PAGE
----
What are the forces moving the Minnesota economy? Adam Belz tries to identify the trends and show the connections between Minnesota and the larger U.S. and global economies. You can connect with him on Twitter: @adambelz
U.S. unemployment fell beneath 8 percent in September for the first time since January 2009, to 7.8 percent, the cheeriest piece of news in a jobs report with implications for the presidential campaign.
The good news: Total employment rose by 873,000 in September, following 3 months of little change, according to the household survey released by the Bureau of Labor Statistics. Over the past 12 months, average hourly earnings have risen by 1.8 percent. Revisions to the job creation numbers for July and August were both positive: “The change in total nonfarm payroll employment for July was revised from +141,000 to +181,000, and the change for August was revised from +96,000 to +142,000.”
The mixed news: The largely positive household survey part of the monthly report also showed that the number of people working part-time jobs rose from 8 million to 8.6 million. The survey of establishments, the other half of Friday morning’s report, showed the economy added 114,000 jobs on the month, compared to a 2012 average of 146,000 jobs per month. That's modest growth, but a slower
Industries that gained: Health care added 44,000 jobs in September. Transportation, warehousing, financial activities all posted solid gains.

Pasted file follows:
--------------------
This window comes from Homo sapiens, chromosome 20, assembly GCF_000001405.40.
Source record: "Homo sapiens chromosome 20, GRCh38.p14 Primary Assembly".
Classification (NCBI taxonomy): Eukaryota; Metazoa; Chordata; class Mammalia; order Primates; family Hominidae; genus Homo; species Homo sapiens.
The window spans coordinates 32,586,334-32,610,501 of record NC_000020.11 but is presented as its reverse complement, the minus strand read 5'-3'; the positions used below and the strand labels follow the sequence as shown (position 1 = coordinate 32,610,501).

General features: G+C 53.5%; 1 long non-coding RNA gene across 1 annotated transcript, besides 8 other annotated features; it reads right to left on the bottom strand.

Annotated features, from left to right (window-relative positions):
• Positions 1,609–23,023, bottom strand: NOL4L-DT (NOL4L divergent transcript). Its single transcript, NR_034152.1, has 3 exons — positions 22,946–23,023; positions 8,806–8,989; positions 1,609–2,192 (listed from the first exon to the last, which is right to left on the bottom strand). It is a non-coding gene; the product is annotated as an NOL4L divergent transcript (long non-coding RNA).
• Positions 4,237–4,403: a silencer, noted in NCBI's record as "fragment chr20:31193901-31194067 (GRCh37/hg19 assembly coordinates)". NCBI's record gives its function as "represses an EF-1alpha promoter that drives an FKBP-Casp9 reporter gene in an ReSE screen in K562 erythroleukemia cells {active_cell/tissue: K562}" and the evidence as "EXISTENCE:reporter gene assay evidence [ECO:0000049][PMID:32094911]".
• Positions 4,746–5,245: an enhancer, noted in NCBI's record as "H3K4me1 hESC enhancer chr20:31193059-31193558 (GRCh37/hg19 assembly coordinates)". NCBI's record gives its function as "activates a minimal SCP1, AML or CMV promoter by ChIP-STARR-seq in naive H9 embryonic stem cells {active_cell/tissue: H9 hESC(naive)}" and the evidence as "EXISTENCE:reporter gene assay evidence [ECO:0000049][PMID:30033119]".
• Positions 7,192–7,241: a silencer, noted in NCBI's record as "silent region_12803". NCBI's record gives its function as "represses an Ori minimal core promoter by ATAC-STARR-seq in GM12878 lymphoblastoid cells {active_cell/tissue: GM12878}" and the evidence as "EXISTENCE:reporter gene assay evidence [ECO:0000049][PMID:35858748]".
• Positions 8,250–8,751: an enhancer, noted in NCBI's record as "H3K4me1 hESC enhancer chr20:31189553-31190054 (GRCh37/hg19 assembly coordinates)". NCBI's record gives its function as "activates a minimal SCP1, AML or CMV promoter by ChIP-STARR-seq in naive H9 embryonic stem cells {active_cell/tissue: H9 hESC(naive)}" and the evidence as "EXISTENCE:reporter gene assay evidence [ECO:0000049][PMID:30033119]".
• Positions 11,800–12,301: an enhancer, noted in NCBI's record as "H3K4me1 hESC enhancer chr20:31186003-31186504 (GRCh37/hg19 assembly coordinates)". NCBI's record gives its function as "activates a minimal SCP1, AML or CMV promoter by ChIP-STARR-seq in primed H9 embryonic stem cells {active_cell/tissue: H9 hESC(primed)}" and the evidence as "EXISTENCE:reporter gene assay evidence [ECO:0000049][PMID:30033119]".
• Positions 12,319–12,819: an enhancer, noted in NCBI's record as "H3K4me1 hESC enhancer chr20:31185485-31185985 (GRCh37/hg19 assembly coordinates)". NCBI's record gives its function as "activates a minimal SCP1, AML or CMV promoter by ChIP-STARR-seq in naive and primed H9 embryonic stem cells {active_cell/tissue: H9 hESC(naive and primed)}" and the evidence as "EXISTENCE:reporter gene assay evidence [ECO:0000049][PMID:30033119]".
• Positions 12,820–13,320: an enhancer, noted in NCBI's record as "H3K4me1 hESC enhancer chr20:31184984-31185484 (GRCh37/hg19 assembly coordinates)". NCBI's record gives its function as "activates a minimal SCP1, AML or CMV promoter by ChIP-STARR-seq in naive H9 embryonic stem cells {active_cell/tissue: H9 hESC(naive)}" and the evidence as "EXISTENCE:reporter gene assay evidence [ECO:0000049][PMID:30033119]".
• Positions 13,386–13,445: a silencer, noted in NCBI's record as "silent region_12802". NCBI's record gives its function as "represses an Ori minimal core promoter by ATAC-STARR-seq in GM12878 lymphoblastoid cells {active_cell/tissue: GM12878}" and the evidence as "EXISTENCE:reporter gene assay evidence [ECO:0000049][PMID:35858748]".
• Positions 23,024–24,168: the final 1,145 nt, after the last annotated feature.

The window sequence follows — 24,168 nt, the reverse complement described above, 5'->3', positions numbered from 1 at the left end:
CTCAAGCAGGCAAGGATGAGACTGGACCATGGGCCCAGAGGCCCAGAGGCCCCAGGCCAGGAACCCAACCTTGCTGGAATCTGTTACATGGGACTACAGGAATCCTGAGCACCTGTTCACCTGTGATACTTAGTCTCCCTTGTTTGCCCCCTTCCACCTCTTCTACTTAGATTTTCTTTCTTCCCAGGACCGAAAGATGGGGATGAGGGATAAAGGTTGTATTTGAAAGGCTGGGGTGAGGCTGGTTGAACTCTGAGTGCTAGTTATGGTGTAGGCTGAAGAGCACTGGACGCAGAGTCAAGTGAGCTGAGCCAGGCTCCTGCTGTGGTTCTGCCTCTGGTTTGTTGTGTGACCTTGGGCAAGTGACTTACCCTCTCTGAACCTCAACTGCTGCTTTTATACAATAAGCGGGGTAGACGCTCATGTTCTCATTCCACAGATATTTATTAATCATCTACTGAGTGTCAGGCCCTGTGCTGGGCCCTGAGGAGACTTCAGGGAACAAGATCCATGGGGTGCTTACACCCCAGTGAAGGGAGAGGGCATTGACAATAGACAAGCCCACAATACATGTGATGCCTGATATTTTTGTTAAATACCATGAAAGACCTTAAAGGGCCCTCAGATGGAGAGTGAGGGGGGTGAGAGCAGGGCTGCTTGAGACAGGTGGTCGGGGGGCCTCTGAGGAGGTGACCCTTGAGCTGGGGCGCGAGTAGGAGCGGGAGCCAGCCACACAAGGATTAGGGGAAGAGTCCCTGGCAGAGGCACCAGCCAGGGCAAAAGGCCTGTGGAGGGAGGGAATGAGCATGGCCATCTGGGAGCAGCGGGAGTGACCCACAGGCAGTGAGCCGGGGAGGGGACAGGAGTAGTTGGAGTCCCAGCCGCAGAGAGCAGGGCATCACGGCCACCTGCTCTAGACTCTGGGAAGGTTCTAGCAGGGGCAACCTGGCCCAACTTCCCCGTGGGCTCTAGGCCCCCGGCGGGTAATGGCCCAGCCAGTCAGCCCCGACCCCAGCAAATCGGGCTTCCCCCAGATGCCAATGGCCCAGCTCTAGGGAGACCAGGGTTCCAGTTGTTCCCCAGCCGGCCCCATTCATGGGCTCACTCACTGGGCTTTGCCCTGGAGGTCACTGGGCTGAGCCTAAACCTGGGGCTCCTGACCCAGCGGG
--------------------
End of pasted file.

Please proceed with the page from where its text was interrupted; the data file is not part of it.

Industries that lost: Manufacturing shed 16,000 jobs. Computer and electronics jobs, and printing-related positions also declined.
Election implications: The economy is the key issue in the election, and both campaigns are watching to see if the jobs report works to their advantage on the trail. In Minnesota, almost half of likely voters – 48 percent – say they will vote for the presidential candidate they believe can fix the economy, making it by far their biggest concern in the election, according to the Star Tribune’s Minnesota Poll in September.
I tend to agree with Richard Longworth, at the Chicago Council on Global Affairs, who thinks neither Romney nor Obama can fix the long-term problems that hold back the U.S. economy:
“The presidential election, now a month away, may or may not produce solutions to the immediate problems, such as the deficit, that ail us. But no matter which candidate wins, he won't be able to deal with the deeper problems -- the collapse of the American middle class, the vast inequalities between the rich and the rest, and the decline in this nation's ability to support its people. The reason is globalization.”
But the news cycle today will likely be focused on Obama’s camp pointing to falling unemployment as a victory and Romney’s camp pointing to the continued sluggish job growth highlighted in the establishment survey.
Storm in teapot: Jack Welch, the famous former CEO of GE, who has been critical of Obama, called the numbers "unbelievable" on Twitter, causing a bit of a stir. The Labor Department quickly dismissed the charge that the numbers were cooked. Matthew Yglesias at Slate argued it's a blessing the Bureau of Labor Statistics is so widely respected. The data is largely trusted, and useful for "democracy and capitalist prosperity alike," he wrote.